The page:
Al Gore: "The Future: Six Drivers of Global Change"
January 31, 2013
Al Gore believes we are at the dawn of a new future. The former vice president and Democratic presidential nominee claims we’re living in a time of revolutionary change unmatched in history. In a new book, he says we’re racing toward a future that is both complicated and different from anything we’ve seen before. The Nobel Peace Prize winner has identified what he believes are six forces remaking the world, from economic globalization to the digital revolution to -- no surprise here –- climate change. The self-identified “recovering politician” joins Diane to talk about the changes facing our world and his vision for the future.
Video: Inside The Studio
Al Gore addressed questions about the 2000 presidential campaign, including whether he and Tipper Gore would still be married if he had won the election. Gore cleared up a common misconception and said he requested a full recount of Florida's votes. The request, Gore says, was denied by the state's governor, who "had a point of view in that race." Gore also talked about how he felt when Bush v. Gore was awarded in favor of President George W. Bush. "Well, you can imagine, it was a surprise," Gore said about the high court's decision. "Some expected it. I felt they were being too cynical. I really felt there was an excellent chance that it would go the other way, but it didn't."
Gore discusses the reinvention of life and death thanks to innovations in DNA. He gives an example in which scientists were able to splice genes from orb-weaver spiders into goats, who then secreted silk from their udders along with milk. Gore said many people describe these genetic mutations, though valuable, as "creepy." Diane pointed out that many people call Gore "wonky," to which he replied, "I plead guilty to being a wonky wannabe geek."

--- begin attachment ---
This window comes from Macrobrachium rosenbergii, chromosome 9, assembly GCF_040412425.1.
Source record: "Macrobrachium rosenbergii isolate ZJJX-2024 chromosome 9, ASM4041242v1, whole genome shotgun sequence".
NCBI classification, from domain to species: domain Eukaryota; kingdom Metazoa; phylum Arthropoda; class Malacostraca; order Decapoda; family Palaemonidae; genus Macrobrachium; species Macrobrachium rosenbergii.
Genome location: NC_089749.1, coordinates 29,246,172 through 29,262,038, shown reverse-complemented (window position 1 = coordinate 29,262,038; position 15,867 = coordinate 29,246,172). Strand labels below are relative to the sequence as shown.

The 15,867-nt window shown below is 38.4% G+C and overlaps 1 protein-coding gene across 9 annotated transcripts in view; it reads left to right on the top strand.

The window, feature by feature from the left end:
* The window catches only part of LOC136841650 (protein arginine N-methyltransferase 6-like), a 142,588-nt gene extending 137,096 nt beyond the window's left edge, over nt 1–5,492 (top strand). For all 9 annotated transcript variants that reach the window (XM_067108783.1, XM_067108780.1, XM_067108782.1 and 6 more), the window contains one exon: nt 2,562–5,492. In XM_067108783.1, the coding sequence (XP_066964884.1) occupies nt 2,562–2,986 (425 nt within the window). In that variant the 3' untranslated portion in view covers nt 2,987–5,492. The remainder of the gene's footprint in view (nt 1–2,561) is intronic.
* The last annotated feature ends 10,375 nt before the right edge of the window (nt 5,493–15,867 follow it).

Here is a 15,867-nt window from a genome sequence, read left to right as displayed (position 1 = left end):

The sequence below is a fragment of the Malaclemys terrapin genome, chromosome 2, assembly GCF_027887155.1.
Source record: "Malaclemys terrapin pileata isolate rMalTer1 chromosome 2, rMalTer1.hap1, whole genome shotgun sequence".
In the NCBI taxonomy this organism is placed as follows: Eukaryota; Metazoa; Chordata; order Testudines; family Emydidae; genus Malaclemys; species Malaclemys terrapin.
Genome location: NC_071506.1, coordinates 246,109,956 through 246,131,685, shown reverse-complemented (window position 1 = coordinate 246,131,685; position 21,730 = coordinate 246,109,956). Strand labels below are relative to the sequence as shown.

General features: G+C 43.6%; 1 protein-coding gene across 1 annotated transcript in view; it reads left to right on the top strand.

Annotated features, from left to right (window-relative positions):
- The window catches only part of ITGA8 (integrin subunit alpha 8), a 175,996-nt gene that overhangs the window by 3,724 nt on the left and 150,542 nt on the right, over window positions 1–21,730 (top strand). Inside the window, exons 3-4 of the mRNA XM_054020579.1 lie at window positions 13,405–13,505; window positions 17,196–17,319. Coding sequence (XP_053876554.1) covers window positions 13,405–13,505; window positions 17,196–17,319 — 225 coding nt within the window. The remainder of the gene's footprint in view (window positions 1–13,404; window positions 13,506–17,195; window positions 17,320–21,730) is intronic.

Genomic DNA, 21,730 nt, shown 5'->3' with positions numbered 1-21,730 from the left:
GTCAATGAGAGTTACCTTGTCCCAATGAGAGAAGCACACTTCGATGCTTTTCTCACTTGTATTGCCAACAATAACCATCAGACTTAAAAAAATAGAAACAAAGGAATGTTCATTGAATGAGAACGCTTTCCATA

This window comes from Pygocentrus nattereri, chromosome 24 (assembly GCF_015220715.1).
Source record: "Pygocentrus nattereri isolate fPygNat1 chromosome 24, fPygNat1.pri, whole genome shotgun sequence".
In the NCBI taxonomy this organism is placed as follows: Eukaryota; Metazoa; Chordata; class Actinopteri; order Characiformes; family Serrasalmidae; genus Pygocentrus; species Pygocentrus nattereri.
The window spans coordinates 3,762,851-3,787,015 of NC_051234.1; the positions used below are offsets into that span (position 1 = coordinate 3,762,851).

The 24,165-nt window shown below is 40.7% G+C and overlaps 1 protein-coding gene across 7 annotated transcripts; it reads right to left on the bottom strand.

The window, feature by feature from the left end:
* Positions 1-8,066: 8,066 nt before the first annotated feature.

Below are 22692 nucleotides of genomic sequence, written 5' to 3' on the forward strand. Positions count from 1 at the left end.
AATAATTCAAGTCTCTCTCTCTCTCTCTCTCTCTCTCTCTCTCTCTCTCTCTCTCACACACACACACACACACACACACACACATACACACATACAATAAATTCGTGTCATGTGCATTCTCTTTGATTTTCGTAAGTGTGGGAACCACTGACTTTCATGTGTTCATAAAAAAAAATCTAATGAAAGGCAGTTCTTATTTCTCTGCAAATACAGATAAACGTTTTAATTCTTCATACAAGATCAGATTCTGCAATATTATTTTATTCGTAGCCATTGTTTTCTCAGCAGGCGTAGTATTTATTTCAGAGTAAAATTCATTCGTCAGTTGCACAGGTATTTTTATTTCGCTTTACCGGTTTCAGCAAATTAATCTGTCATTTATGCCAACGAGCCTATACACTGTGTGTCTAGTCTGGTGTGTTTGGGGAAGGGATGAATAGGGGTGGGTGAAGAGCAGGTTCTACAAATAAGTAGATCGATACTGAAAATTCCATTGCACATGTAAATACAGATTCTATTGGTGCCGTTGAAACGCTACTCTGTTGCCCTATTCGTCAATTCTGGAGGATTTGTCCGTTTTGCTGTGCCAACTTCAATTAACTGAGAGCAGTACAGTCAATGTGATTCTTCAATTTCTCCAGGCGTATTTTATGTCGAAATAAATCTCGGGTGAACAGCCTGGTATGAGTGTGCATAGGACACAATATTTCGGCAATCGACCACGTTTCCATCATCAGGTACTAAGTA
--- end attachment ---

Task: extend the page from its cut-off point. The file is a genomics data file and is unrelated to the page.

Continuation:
Gore addressed a caller's statement that Sept. 11 could have been prevented had the FAA and intelligence agencies adopted the recommendations of the aviation safety commission that Gore headed while in office. One of the suggestions included a system to automatically catch people on FAA watch lists before they boarded an airplane. "Not many people know what your caller has just said, but it is actually the case. If the recommendations of that commission had been implemented, it would have almost certainly prevented the ability of those hijackers to get on the plane," Gore said.
Some say eating insects could save the planet, as we face the potential for global food and protein shortages. It's a common practice in many parts of the world, but what would it take to make bugs more appetizing to the masses here in the U.S.? Does it even make sense to try? A look at the arguments for and against the practice known as entomophagy, and the cultural and environmental issues involved.
A video was released this week where female sports journalists were read abusive online comments to their face. It's an issue that reaches far beyond that group, and The Guardian is taking it on in a series called "The Web We Want." NPR's Audie Cornish speaks with series editor Becky Gardiner and writer Nesrine Malik, who receives a lot of online abuse.
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